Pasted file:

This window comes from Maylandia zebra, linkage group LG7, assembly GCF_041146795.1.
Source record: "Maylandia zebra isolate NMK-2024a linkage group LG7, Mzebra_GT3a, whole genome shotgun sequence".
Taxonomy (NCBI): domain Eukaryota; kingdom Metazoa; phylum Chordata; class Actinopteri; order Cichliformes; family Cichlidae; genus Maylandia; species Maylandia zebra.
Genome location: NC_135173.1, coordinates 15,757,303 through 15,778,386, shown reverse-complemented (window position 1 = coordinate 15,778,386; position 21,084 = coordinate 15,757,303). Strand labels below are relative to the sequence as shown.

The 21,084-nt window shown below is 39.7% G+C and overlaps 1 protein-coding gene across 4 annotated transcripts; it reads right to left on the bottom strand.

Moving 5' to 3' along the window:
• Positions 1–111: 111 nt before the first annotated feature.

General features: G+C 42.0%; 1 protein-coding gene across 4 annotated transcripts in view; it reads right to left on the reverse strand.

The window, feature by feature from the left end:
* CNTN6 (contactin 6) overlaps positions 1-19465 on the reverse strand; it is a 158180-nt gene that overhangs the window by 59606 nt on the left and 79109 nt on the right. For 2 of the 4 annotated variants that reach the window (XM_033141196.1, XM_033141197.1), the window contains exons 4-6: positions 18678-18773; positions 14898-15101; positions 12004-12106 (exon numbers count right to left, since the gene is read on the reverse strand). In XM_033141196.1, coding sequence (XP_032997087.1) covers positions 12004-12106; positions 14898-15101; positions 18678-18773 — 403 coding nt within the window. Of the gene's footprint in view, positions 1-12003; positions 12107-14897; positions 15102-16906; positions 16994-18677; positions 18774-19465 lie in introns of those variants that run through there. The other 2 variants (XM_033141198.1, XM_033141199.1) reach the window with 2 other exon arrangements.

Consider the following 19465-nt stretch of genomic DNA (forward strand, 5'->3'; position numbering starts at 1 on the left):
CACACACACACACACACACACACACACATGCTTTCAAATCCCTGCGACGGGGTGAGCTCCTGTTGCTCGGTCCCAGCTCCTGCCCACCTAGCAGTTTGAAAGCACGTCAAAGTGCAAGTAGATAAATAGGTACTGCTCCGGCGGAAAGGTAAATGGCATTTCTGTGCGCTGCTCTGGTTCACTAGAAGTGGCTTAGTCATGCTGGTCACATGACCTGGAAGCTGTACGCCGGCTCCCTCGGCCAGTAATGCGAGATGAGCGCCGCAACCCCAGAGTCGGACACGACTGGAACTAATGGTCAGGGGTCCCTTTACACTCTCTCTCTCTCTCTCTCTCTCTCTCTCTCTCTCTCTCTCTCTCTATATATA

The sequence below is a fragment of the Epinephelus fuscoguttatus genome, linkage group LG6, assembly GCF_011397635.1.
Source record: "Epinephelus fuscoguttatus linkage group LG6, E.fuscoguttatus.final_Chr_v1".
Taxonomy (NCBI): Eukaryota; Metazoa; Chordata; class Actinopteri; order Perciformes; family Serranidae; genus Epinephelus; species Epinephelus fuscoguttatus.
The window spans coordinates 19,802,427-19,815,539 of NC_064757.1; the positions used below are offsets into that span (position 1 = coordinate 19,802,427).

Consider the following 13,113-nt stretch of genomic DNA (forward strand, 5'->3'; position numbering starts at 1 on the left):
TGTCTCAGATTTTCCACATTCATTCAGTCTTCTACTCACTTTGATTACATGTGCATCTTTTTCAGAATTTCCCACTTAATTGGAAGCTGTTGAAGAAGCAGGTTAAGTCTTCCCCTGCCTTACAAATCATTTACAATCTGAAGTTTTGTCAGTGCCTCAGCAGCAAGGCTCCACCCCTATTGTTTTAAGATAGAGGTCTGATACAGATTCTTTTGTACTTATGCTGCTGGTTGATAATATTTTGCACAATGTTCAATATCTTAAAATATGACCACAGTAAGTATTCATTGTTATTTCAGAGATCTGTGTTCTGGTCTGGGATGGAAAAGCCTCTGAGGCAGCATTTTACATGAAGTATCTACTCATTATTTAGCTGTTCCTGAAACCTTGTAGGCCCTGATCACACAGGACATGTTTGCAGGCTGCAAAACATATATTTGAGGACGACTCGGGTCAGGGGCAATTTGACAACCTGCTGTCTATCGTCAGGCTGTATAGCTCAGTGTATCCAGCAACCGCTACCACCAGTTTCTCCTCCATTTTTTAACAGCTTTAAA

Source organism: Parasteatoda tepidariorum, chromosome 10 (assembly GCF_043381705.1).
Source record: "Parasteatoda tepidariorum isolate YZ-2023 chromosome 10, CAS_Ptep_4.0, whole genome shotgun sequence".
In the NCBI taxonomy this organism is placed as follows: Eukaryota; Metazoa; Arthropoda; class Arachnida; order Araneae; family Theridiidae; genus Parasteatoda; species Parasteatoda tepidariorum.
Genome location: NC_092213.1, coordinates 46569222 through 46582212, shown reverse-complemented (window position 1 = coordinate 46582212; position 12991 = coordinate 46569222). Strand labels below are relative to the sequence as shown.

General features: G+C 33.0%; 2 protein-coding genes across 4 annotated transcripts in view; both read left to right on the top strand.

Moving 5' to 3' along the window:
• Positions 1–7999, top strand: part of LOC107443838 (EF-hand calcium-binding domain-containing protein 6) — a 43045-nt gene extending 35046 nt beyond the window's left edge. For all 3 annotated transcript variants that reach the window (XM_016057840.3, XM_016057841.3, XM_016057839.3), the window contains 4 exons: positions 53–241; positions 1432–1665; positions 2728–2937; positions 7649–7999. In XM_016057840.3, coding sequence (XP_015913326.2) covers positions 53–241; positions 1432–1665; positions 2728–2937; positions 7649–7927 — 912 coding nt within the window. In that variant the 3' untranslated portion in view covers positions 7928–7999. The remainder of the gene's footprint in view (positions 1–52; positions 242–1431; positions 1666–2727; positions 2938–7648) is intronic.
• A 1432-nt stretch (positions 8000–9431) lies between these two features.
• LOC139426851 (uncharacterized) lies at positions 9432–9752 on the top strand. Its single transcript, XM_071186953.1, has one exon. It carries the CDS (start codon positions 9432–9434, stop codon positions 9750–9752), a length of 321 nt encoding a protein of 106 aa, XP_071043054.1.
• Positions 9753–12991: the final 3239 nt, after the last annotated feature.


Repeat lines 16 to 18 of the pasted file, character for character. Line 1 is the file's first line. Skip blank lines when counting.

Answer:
The window spans coordinates 19,802,427-19,815,539 of NC_064757.1; the positions used below are offsets into that span (position 1 = coordinate 19,802,427).

Consider the following 13,113-nt stretch of genomic DNA (forward strand, 5'->3'; position numbering starts at 1 on the left):
TGTCTCAGATTTTCCACATTCATTCAGTCTTCTACTCACTTTGATTACATGTGCATCTTTTTCAGAATTTCCCACTTAATTGGAAGCTGTTGAAGAAGCAGGTTAAGTCTTCCCCTGCCTTACAAATCATTTACAATCTGAAGTTTTGTCAGTGCCTCAGCAGCAAGGCTCCACCCCTATTGTTTTAAGATAGAGGTCTGATACAGATTCTTTTGTACTTATGCTGCTGGTTGATAATATTTTGCACAATGTTCAATATCTTAAAATATGACCACAGTAAGTATTCATTGTTATTTCAGAGATCTGTGTTCTGGTCTGGGATGGAAAAGCCTCTGAGGCAGCATTTTACATGAAGTATCTACTCATTATTTAGCTGTTCCTGAAACCTTGTAGGCCCTGATCACACAGGACATGTTTGCAGGCTGCAAAACATATATTTGAGGACGACTCGGGTCAGGGGCAATTTGACAACCTGCTGTCTATCGTCAGGCTGTATAGCTCAGTGTATCCAGCAACCGCTACCACCAGTTTCTCCTCCATTTTTTAACAGCTTTAAA